Tag: design

Drafting “Research Methods and Critical Writing for Design”

I had some time to begin to develop the graduate research course I will teach in Design, Winter quarter 2017. This is a draft (and only a draft):

Course Description

This graduate research seminar in Design intends to pose two interrelated challenges:

  • First, if one can identify something as a problem for designers to address, then how come the discipline has not addressed it? In other words, with an eye toward history and society, this course asks you to place your concerns as a designer into a context as to why those concerns come to matter (“matter,” as in a matter of concern, but also physical matter, i.e. become tangible).
  • Second, how can ‘research’ help elucidate why design has or has not resolved a certain ‘problem’? Put differently, through critical readings and discussion that address issues of (but not limited to) race, class, gender, disability, sexuality, and the past, we will explore what does (and, importantly, doesn’t) trouble the discipline of design. To do this, we will seek to theorize research itself in order to refine our methods of research.

NASA/Ames Research Center, 7/14/1989, Virtual Environment Reality workstation technology (helmet & gloves)

Explained in a different sense, this course sets up the proposition that the production of knowledge is not a linear progression, and thus the kinds of certainties we are convinced about are, in fact, contingent; these contingencies relate back to how we go about deciding what can—and cannot—constitute research.

Or, as somewhat elucidated in the infamous words of Donald Rumsfeld, “(…)as we know, there are known knowns; there are things we know we know. We also know there are known unknowns; that is to say we know there are some things we do not know. But there are also unknown unknowns – the ones we don’t know we don’t know.” In his own perplexing imagination, what Rumsfeld accidentally was getting at was, at the core, that sensing an unknowability demands not only problematizing its other, knowability, but in effect, unknowability itself. He posed, in short, a puzzle about the nature of evidence or data, and how to go about collecting it.

A few additional key points… This course will also ask MFA students to think of design and research as two domains that continually co-make each other, never leaving one behind for the other, and thus, we will seek to trouble research through modes of thinking like designers, while also seeking to trouble design by subjecting it to research practices, understanding such practices in the broadest possible way we can.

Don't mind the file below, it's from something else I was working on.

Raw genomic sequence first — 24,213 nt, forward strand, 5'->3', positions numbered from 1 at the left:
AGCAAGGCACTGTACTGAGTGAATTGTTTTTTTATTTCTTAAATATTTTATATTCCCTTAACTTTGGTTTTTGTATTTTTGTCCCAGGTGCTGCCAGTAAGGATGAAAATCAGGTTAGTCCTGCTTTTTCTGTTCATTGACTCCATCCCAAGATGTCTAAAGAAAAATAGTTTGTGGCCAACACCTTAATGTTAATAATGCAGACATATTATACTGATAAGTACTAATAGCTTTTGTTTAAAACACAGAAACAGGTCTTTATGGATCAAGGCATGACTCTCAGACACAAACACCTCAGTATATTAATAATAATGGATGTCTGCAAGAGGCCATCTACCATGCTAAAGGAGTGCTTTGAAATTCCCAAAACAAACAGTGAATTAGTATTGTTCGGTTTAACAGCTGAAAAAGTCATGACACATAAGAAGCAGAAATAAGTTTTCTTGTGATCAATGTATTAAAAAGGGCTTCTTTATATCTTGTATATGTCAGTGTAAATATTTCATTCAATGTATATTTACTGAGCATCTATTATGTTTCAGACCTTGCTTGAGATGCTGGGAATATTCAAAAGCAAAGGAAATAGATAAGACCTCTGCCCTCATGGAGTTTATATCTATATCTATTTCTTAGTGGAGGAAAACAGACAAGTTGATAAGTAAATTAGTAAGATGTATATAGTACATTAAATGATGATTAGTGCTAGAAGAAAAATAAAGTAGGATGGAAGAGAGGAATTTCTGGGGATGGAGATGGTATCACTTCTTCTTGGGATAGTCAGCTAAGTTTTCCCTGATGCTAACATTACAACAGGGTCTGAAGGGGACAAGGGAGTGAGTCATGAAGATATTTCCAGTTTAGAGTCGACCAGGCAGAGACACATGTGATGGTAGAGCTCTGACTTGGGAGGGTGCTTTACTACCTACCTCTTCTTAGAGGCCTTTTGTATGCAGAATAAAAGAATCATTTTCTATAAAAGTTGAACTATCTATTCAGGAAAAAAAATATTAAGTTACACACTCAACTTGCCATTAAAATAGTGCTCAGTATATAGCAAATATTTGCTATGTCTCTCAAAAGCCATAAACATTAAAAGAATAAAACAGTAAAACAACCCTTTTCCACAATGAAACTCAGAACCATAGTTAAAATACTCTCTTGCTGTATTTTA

To do this, we seek to look outwards; to research how designers have posed questions and sought answers, and in parallel, how different fields of knowledge go about performing research (and “perform” is another important keyword to think about, too). Students in the course will be expected to do both, such that they learn about the history of design and to read authors seeking clues to how they designed their research.


I don’t have the final readings for the course yet, but the long list includes an eclectic mix of theorists, historians, anthropologists, designers, artists, geographers, etc. The list includes Shannon Mattern, Reyner Banham, Stefano Harney and Fred Moten, Marisol de la Cadena, Hugh Gusterson, Minh Ha T. Pham, Alberto Corsín Jiménez, David Gissen, Anne Galloway, Arturo Escobar, Gilles Deleuze, Judith Butler, Sunaura Taylor, Anna Tsing, Alison Kafer, Orit Halpern, Natasha Dow Schüll, Keller Easterling, Shiloh Krupar, Simone Browne, Louise Amoore, Rashad Shabazz, Bruno Latour, Shannon Cram, Michelle Murphy, Mimi Thi Nguyen, Fred Turner, and Felicity Scott. Any suggestions for the long list are welcome.

My idea is to maybe assign two readings (or two modules of shorter readings, perhaps) and divide the class into two readings groups per week. We’ll have, then, two rounds of discussion and one group has to listen to the discussion of the other group, and take notes. Students will take turns submitting summaries and notes. The last segment of each week will be reserved for general questions and suggestions around the progress of student research projects.

The course will also include a workshop on human subjects protocols with someone from the Research office on campus. We will also discuss proposal writing. Students will develop their own projects and submit a final essay, which could be a draft section for their final thesis.

It is possible that there will be some field trips to research spaces on campus, but it is not a guarantee.


Harvard Design Magazine no. 42: Run for Cover!

c4_hdm42More mailbag stuff! — This one arrived last week: Harvard Design Magazine no. 42: Run for Cover!

In this issue, Demilit (of which I’m a member) has a piece on “thinking with suspicious packages,” an intervention into the discourse around tactical and informal urbanism(s). It draws from our research on urban securitization and electronic networks, particularly by using walking methods to intimately sense the city.

The piece begins: